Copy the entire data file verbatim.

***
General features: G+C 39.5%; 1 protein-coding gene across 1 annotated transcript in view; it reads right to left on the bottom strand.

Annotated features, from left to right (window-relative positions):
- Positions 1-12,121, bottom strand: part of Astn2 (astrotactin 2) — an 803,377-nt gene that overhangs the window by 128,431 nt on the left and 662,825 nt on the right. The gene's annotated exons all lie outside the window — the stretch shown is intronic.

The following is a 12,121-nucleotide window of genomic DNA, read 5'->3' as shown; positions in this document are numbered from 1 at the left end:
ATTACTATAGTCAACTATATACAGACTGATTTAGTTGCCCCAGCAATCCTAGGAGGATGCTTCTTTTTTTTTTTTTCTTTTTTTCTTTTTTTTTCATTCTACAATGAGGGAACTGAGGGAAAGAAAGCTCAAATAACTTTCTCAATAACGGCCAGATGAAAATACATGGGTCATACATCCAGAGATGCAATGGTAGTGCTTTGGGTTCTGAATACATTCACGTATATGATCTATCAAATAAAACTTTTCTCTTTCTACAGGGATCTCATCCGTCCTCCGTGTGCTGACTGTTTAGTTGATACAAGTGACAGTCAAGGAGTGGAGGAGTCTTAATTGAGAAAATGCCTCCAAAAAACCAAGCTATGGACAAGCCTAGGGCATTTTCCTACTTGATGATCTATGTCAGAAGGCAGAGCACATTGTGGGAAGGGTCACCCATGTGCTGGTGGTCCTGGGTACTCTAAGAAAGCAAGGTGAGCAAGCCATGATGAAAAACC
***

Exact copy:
General features: G+C 39.5%; 1 protein-coding gene across 1 annotated transcript in view; it reads right to left on the bottom strand.

Annotated features, from left to right (window-relative positions):
- Positions 1-12,121, bottom strand: part of Astn2 (astrotactin 2) — an 803,377-nt gene that overhangs the window by 128,431 nt on the left and 662,825 nt on the right. The gene's annotated exons all lie outside the window — the stretch shown is intronic.

The following is a 12,121-nucleotide window of genomic DNA, read 5'->3' as shown; positions in this document are numbered from 1 at the left end:
ATTACTATAGTCAACTATATACAGACTGATTTAGTTGCCCCAGCAATCCTAGGAGGATGCTTCTTTTTTTTTTTTTCTTTTTTTCTTTTTTTTTCATTCTACAATGAGGGAACTGAGGGAAAGAAAGCTCAAATAACTTTCTCAATAACGGCCAGATGAAAATACATGGGTCATACATCCAGAGATGCAATGGTAGTGCTTTGGGTTCTGAATACATTCACGTATATGATCTATCAAATAAAACTTTTCTCTTTCTACAGGGATCTCATCCGTCCTCCGTGTGCTGACTGTTTAGTTGATACAAGTGACAGTCAAGGAGTGGAGGAGTCTTAATTGAGAAAATGCCTCCAAAAAACCAAGCTATGGACAAGCCTAGGGCATTTTCCTACTTGATGATCTATGTCAGAAGGCAGAGCACATTGTGGGAAGGGTCACCCATGTGCTGGTGGTCCTGGGTACTCTAAGAAAGCAAGGTGAGCAAGCCATGATGAAAAACC